How to Mix Vinyl Record

 

 

VINYL RECORDS are very much in tune again, as much for their sonic quality as for their collectability. To get the best sounding results when pressing a record, you need to consider the physical limitations of the medium before you mix. Here are some tips for maximizing the sound of your record, the first time around. when pressing vinyl, you’ll trade off program length versus audio quality, so begin by determining how much music you want on each side of your record. An LP typically holds less than 30 minutes of music, and the width and spacing of the grooves plays an important role in the sound quality of a vinyl record.

Keep in mind that the volume level at which you can cut the tracks is proportional to program length. If you want the record to be loud, you need the largest grooves possible. However, wide grooves take up physical space, so you’ll need to keep the timing of each side short if you want maximum volume.

 

 

Basics of the Mix

Yes, DJing on vinyl these days might seem like a bit of a step backwards for most of the aspiring jocks out there, and for some even at bit antiquated. Vinyl still has a place in modern DJing, although it may be more of an enthusiast’s thing -- kind of like film is to the photography world.

Aside from just the cool factor, there are some hardcore fundamentals that one learns when learning to use vinyl that will truly make you a better DJ.

Mixing is the skill of taking two (or more) pieces of music and combining them into a single work.

The principal technique for mixing music is beatmatching, in which a DJ synchronizes the beats of two songs. Let’s take a quick peek at some of these basic components.

Beatmatching: Beatmatching is the act of matching the tempos of two separate tracks so that the beats are hitting in a synchronized fashion. This then allows the two tracks to be played together in unison and create the illusion of playing only one track. This is the fundamental idea behind mixing

The two songs are playing at the same tempo/BPM (Beats Per Minute)

The beats must be in phase – i.e., the rhythmic notes (bass drum, snare drum, etc.) occur at the same times.

Crossfading: Crossfading is a technique that creates a smooth transition from one sound to another. This audio effect works like a fader but in opposite directions, meaning the first source can fade out while the second fades in, and it all mixes together.

It's often used in audio engineering to fill in the silence between two tracks, or even blend multiple sounds in the same song to create smooth changes rather than abrupt ones.

DJ's often make use of the crossfading effect between tracks to enhance their music performance and to make sure that there aren't any sudden silent gaps that could annoy the audience or the people on the dance floor.

Crossfading is sometimes spelled cross-fading and referred to as gapless playback or overlapping songs

 

To perform a crossfade from the song on the left deck to the song on the right deck:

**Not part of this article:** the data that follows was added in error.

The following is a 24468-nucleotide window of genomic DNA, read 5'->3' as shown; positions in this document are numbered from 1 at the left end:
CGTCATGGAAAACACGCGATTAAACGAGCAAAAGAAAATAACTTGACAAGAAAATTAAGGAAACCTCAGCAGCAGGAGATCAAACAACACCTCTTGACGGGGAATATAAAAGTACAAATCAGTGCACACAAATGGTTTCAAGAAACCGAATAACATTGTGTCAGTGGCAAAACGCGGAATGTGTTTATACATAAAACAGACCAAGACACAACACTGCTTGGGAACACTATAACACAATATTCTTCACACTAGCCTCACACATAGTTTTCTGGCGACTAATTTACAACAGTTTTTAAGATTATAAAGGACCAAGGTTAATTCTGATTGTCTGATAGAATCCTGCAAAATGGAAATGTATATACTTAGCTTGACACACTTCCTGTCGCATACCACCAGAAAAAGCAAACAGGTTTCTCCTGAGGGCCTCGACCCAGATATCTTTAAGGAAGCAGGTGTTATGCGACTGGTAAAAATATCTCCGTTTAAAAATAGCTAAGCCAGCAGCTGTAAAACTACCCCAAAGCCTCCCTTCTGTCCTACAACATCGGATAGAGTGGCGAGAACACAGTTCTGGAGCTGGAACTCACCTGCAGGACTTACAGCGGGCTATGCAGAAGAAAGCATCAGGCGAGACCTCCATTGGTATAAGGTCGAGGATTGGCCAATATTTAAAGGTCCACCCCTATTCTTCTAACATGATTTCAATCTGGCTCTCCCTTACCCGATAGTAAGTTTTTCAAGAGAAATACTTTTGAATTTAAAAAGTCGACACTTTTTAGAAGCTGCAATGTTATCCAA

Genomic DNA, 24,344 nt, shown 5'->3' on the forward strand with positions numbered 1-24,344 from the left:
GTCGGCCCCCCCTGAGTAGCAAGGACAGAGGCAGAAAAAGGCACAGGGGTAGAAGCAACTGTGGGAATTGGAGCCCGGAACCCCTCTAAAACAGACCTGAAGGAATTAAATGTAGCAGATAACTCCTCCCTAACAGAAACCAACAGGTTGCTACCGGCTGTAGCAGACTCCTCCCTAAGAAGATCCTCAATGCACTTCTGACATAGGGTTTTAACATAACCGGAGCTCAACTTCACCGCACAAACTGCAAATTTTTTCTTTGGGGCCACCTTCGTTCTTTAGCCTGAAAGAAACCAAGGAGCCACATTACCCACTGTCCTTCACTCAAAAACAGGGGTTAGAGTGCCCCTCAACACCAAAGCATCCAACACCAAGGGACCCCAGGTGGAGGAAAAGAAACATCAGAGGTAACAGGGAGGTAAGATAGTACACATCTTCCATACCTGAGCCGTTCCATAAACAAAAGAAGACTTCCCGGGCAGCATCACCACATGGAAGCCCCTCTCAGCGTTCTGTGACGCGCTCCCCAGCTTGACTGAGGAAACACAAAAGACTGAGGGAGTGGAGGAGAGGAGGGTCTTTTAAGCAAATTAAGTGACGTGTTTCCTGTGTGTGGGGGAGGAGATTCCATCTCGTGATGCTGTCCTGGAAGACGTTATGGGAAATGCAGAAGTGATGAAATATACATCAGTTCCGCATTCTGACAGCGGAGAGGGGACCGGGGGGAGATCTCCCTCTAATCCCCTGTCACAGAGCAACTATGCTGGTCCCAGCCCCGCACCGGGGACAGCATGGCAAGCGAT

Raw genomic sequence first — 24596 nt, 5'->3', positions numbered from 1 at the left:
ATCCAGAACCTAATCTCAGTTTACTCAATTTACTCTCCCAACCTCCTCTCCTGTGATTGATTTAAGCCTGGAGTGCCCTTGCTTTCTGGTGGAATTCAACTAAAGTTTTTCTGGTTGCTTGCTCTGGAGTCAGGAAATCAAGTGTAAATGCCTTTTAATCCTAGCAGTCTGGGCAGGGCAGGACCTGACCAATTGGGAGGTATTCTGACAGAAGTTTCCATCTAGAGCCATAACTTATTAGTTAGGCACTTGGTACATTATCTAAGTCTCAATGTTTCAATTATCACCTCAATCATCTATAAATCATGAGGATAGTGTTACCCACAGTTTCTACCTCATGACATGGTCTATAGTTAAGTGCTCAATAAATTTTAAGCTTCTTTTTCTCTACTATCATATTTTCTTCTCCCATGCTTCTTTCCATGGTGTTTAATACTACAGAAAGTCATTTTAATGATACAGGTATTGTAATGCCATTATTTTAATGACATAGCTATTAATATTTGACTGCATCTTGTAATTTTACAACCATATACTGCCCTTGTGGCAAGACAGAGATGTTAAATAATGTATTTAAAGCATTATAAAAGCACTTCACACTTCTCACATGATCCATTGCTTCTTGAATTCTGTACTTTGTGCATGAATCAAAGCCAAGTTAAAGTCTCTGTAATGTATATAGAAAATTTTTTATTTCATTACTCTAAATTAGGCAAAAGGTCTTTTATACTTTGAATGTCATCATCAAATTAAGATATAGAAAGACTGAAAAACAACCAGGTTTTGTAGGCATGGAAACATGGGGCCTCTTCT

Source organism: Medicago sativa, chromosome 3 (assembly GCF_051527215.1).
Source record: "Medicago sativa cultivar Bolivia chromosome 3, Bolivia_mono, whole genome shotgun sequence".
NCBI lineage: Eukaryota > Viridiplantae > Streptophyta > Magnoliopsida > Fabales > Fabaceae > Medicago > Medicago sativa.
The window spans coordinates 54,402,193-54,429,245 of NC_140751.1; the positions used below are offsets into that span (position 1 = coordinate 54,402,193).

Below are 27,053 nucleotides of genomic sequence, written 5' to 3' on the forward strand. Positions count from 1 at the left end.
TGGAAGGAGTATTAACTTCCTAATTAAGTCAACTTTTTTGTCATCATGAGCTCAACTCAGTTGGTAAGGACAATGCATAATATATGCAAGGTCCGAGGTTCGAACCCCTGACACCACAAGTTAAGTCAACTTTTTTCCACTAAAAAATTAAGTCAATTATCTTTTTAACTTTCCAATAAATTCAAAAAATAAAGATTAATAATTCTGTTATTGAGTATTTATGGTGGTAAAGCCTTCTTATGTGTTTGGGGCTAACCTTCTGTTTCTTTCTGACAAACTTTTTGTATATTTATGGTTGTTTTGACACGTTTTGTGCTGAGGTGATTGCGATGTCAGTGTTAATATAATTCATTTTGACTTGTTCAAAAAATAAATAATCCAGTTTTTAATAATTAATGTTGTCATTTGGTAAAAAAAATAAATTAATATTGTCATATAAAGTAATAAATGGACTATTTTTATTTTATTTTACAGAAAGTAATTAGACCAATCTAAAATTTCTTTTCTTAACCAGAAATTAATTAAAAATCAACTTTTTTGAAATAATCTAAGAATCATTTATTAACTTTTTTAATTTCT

Position the crossfader to the extreme left so that only the song on the left deck is playing.

Beatmatch the two songs and align the right song with the left song at the point where you would like to perform the crossfade. (See the next section for tips on how to choose the crossfade point.)

When playback reaches the moment you wish to bring in the right song/deck, move the crossfader into the center position.

When playback reaches the time you wish to fade out the left song/deck, move the crossfader all the way to the right.

Choosing the Mix Point: The previous section explains how to perform a crossfade from one song into another, but it does not explain how to align two songs to produce a good mix. In order to choose a good alignment, it’s important to understand how songs are structured.

If you take a look at song annotations, you will notice that most sections are 8 bars or measures in length, or equivalently, 32 beats in songs with 4 bars per beat. There are exceptions, but most music you will encounter follows this pattern: songs are broken into 8-bar/32-beat sections. It is on those sections where you will want to fade in one song or fade out another.

So, when mixing, align the sections of the two songs and then fade in and out within those sections.

In addition to aligning songs in their phrase sections, there are some rules of thumb for selecting the phrase types during which to perform a crossfade. There is much flexibility on where you choose to do a fade, but you should generally avoid fading when both songs have vocals. Intros, Choruses, Breaks, Instrumentals, and Outros are the best sections to do a fade. Verses are almost always a bad time to do a fade.

Looping: Select the section of audio you want to loop (usually 2 bars/8 beats). Once you have obtained your loop section, you have some freedom to mix in your songs. You can essentially create your own break.

Cue Points: A Cue Point is a marker on the track that, when triggered/clicked, will take you to that position in the song. Serato DJ Lite has up to 4 Cue Points. Checkout for affordable Serato dl lite at our store link to purchase https://rockandsoul.com/products/pioneer-dj-ddj-sb3-portable-2-channel-serato-dj-lite-controller?_pos=2&_sid=d695962e4&_ss=r

Cue points are important because they can assist you in the location of the song.

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What have we learned? If you want to be creative, you better have sound fundamentals. You have to put yourself in the mindset of trying new things. You have to practice so that new things become commonplace. And the most important thing… know your music.

Now get out there and mix.

Author - Afolayan Adewale

 

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